Bible blog 2249

Continuing my translation of book 3 of the Psalms, with comment.

PSALM 83

A song. An Asaph Psalm

Don’t keep silence, God, or hold your peace,

Don’t stay quiet, God! Listen,

Your enemies are roaring;

Those who hate you have raised their heads;

They make crafty plans against your people;

They plot against the one you protect,

Saying, “Come, let’s annihilate them as a nation

So that the name of Israel be remembered no more.”

They have taken counsel together;

Against you they have made a treaty:

The tents of Edom and the Ishmaelites

Moab and the descendants of Hagar;

Gebal and Ammon and Amalek

The Philistines and the people of Tyre;

Assyria too has become their ally,

A strong arm for the children of Lot.

Do to them what you did to Midian,

To Sisera and Jabin at the Kishon river:

Wiped out in warfare at Endor

They were dung for the dusty ground.

Make their chiefs like Oreb and Zeeb

their nobility like Zebah and Zalmunna

For they said, Let’s possess for ourselves

The pastures of God.

Yes God, make them like thistledown,

Like chaff before the breeze.

As fire consumes the forest

As flame scorches the mountains

Harrass them with your hurricane

And terrify them with your storm-wind.

Fill their faces with dishonour

That they may seek out your name, Yahweh!

Let them be ashamed and terrified forever!

Let them die in disgrace!

Let them know that you alone, whose name is Yahweh,

Are the Most High over all the earth.

This is certainly the sort of prayer we would like to pray when people are treating us badly. Superior believers who deprecate the eye- for-an-eye anger of it, have probably never been in physical danger, far less been in a country attacked by a massive coalition of neighbours. We can also see, that for all the vigour of the prayer, the violence envisaged is defensive, and the victory is to be achieved in God’s power.

It is unclear whether the psalm refers to a particular incident, or whether it gives details typical of many such attacks. It does seem to come from a time well before the Exile, and uses as its historical encouragement an incident from the time of the Judges, celebrated in the Song of Deborah, (Judges 5) -the attack on Israel by Jabin and his general, Sisera, who was killed by a tent peg in the head. Oreb, Zeeb, Zebah and Zalmunna were Midianites killed in the campaign waged by Gideon (Judges 7,8).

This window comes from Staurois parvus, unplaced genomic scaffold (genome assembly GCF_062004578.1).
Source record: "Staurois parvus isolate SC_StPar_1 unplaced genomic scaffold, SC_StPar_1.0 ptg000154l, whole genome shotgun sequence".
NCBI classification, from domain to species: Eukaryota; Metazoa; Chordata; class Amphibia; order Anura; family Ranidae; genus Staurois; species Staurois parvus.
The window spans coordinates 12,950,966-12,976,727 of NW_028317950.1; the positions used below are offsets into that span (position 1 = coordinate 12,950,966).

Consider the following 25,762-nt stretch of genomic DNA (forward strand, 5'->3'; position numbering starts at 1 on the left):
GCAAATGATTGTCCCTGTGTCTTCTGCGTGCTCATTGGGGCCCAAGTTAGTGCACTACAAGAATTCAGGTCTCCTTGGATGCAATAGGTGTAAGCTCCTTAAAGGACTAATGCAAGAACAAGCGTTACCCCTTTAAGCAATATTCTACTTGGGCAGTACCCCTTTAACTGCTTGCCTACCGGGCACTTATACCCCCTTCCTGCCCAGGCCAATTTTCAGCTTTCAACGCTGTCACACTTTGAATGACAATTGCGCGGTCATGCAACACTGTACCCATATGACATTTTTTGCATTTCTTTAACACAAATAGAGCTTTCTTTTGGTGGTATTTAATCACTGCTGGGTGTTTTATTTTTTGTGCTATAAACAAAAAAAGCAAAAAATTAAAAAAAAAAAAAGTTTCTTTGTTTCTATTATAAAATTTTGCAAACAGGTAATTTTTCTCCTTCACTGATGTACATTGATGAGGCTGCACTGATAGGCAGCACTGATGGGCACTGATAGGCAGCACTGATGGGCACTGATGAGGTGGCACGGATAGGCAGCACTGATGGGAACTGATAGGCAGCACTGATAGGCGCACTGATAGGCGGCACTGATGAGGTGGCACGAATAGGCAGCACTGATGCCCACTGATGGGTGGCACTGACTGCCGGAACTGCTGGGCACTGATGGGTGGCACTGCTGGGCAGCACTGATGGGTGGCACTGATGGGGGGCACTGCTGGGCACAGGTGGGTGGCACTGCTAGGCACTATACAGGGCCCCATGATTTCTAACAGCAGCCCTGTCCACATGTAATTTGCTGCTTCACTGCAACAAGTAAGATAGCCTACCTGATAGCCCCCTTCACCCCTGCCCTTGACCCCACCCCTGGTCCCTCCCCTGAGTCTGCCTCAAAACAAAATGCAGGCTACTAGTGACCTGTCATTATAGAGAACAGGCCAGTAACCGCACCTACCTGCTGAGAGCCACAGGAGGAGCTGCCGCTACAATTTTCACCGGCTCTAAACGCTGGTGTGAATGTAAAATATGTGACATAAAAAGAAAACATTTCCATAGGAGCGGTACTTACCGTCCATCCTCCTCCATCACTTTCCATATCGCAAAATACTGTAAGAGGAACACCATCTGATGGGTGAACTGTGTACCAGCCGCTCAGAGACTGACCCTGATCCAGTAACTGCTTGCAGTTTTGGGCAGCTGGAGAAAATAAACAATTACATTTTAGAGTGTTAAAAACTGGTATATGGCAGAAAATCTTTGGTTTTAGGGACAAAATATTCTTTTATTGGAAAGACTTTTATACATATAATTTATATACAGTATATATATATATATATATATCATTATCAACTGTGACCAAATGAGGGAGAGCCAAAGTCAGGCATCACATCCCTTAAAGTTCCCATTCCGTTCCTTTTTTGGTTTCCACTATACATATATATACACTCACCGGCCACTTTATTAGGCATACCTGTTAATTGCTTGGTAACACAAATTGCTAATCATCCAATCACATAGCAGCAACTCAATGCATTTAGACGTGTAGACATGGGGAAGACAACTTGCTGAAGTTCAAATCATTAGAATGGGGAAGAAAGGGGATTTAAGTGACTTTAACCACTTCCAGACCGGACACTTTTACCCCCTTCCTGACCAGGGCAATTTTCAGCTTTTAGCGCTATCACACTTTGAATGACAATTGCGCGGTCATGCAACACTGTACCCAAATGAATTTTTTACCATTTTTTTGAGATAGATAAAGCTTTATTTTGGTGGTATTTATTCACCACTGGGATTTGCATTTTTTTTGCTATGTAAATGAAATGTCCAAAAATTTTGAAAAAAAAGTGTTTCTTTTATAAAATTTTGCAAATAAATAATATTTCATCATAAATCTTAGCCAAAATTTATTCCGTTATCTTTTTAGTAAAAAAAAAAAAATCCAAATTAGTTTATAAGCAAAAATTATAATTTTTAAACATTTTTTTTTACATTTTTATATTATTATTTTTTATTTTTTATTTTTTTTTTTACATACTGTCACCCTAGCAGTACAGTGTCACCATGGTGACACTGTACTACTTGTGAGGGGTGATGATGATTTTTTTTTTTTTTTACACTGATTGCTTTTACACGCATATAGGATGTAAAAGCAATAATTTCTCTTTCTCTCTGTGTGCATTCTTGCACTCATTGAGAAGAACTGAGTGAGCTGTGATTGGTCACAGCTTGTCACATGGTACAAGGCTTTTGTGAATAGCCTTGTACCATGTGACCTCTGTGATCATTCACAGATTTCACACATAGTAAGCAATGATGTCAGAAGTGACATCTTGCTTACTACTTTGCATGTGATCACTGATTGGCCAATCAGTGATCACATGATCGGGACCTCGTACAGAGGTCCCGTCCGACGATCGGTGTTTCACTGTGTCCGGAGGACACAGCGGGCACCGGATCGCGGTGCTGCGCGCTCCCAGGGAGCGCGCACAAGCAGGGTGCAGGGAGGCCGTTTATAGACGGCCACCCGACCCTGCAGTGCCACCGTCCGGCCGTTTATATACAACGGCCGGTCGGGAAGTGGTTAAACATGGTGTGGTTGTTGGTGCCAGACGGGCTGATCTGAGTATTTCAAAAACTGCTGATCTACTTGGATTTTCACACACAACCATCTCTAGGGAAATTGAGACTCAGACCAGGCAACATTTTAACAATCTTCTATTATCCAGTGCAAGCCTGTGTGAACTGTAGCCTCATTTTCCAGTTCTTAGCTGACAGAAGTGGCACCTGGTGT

For all the petitioning of God, it is clear from the historical examples, that Israel will have to defend itself. God will not do it all on his own, but may inspire his people and its leaders. Still the psalmist assumes that the enemies of his people are also enemies of God. This is a slightly troubling assumption, especially as it continues to be held by pious Israelis today. There is nevertheless every reason to believe that God is opposed to any nation that wants to attack, defeat and dominate another.

But what is expected of God? On the face of it, he has to summon up a tornado to disperse the invading army. That sounds impressive but perhaps most armies were used enough to the extreme weather events of the region. More likely the psalmist is asking for a personal appearance of the “God of armies” at the head of Israel’s troops. Doubtless those who believed he was there would fight with supernatural fury.

At first it seems that such a defeat is meant to turn the enemy’s mind towards Yahweh, but further curses envisage the enemies dying in disgrace, pursued by the terror of God.

There is a large gap between this theology which interprets God’s choice of Israel as a kind of justified favouritism ( if they obey, God will defend them) and that of Isaiah 53 which interprets it as a vocation to be God’s suffering servant. Wise interpreters will want to include both of these in their sense of being God’s people. Robust opposition to wrongdoers ought not to exclude witness to God’s love and a readiness to suffer in making that witness; while a commitment to being the suffering servant of God’s love ought not to exclude a robust defence of one’s community and opposition to the wrongdoer.

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